Turkey has recently been receiving a considerable amount of attention in the publications of various media outlets. However, much of the reporting revolves around the attitude of Ankara and the Turkish president himself towards various armed conflicts, where Turkey still plays a major role.
One example of this is the Turkish leader’s offer to mediate in the Ukrainian crisis, which has been widely reported in the media from different (and not always flattering for Ankara) perspectives. However, Erdogan would continue to pump his combat drones into Ukraine and deepen his military cooperation with Kiev, under which circumstances any reasonable reader is bound to ask: what is the nature of the “mediating role” that Ankara plays here? It looks more like an attempt at fomenting a military crisis with Erdogan aligning himself with Kiev, thus siding with NATO, of which Turkey is a member, as well as with Washington, which has long exercised external control over Ukraine, both directly and through various intermediaries.
Ankara’s continued activity in sending its fighters from Syria to a number of conflict zones has also not been off the newswire. In particular in Libya, where the international community and the members of the 5+5 Joint Military Committee had previously decided that foreign troops stationed on the territory of the North African state should return home. To this notion, Turkey has responded by officially declaring its readiness to withdraw some 150 fighters from Libya. However, Al-Hadath reported on February 17 that at least 150 new Syrian fighters have arrived in Libya to take part in military operations there. Most are members of the illegal Muhammad al-Fateh Brigade (banned in Russia), which is linked to groups loyal to Turkey. According to journalists, the mercenaries were recruited with the participation of the Turkish military, which organizes their delivery from Idlib province in Syria to Tripoli. Moreover, according to journalists, the Turkish Defense Ministry allegedly pays for the services of Syrian mercenaries in Libya, in particular paying up to $200-250 to field commanders. The supply or exchange of pro-Turkish mercenaries in Libya has been a regular occurrence in recent months. Along with armed gangs, militants represent one of the main challenges to the peace process in that country.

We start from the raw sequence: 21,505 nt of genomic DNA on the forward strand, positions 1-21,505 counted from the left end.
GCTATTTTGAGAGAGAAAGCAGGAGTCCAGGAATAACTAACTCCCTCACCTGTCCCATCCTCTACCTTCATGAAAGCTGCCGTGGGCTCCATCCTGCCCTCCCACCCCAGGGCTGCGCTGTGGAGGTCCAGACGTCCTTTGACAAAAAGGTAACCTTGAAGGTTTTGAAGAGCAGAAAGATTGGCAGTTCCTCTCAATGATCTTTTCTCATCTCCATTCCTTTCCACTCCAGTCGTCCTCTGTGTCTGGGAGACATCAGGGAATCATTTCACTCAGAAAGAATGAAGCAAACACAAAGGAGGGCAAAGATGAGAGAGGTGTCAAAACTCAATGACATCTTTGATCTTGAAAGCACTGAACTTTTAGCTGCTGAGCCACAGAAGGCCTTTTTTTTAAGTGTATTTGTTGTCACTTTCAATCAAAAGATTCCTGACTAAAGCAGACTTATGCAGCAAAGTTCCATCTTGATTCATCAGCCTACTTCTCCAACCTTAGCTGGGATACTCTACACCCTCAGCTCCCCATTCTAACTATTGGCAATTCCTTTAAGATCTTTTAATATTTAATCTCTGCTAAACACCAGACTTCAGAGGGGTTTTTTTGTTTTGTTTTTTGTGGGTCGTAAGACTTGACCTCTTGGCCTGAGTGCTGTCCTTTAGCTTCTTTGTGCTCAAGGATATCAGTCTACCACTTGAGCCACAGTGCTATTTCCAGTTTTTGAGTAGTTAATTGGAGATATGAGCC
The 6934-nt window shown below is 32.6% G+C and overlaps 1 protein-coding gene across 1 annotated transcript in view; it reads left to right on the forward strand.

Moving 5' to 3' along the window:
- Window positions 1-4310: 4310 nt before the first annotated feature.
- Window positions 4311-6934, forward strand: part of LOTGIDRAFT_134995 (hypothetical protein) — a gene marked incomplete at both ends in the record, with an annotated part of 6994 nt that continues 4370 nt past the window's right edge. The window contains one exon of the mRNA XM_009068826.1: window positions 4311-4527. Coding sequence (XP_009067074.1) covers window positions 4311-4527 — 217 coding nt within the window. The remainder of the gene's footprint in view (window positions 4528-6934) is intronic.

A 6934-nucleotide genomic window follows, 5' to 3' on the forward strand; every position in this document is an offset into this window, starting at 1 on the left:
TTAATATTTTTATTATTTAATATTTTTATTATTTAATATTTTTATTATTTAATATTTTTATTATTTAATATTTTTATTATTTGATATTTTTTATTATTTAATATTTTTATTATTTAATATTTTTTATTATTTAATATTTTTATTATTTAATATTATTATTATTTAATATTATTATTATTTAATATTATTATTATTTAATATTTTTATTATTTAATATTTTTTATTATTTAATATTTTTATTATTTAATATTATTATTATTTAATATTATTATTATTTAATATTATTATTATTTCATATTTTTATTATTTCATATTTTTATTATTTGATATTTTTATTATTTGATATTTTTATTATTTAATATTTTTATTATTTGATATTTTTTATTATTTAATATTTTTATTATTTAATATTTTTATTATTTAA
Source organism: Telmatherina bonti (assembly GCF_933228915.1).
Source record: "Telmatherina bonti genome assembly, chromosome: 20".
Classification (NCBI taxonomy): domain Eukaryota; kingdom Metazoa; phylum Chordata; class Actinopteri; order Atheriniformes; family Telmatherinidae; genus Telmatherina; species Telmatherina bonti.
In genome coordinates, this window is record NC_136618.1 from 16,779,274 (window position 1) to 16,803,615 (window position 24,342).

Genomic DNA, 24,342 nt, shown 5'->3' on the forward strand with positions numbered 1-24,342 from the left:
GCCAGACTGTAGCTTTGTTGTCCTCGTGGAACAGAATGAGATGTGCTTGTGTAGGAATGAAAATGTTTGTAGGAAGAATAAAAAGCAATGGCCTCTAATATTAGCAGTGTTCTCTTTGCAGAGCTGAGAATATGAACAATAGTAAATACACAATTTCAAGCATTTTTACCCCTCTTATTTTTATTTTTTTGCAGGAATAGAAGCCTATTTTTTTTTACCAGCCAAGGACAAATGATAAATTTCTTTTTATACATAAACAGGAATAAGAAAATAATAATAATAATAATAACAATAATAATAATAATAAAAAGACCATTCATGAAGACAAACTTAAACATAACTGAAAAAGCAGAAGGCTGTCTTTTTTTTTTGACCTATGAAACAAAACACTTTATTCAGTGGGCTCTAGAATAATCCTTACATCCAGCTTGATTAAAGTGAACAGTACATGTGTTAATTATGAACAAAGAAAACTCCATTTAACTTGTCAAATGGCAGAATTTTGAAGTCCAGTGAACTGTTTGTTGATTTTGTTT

The director of the Syrian Observatory for Human Rights (SOHR), Rami Abd al-Rahman, also confirmed the information about Turkey’s ongoing deployment of Syrian mercenaries in western Libya on the Libyan television channel Al Masar on February 22. According to him, Erdogan continues to import groups into Libya under the guise of the agreement made with the former Tripolitan Government of National Accord (GNA). The militants are recruited by Turkish intelligence in Syria and then given legal cover in an African state through a security company. However, Al-Rahman stressed that a number of Arab media outlets were unwilling to cover the issue and expressed his suspicions about the existence of agreements between Erdoğan and some countries in the region in the context of the media war.
The media, however, continues to uncover Turkey’s involvement not only in sending fighters to other countries, but also in producing forged papers for them and former members of terrorist groups, including DAESH (banned in Russia). They allow militants to travel freely not only to Libya, but also all over Europe, as well as the United States.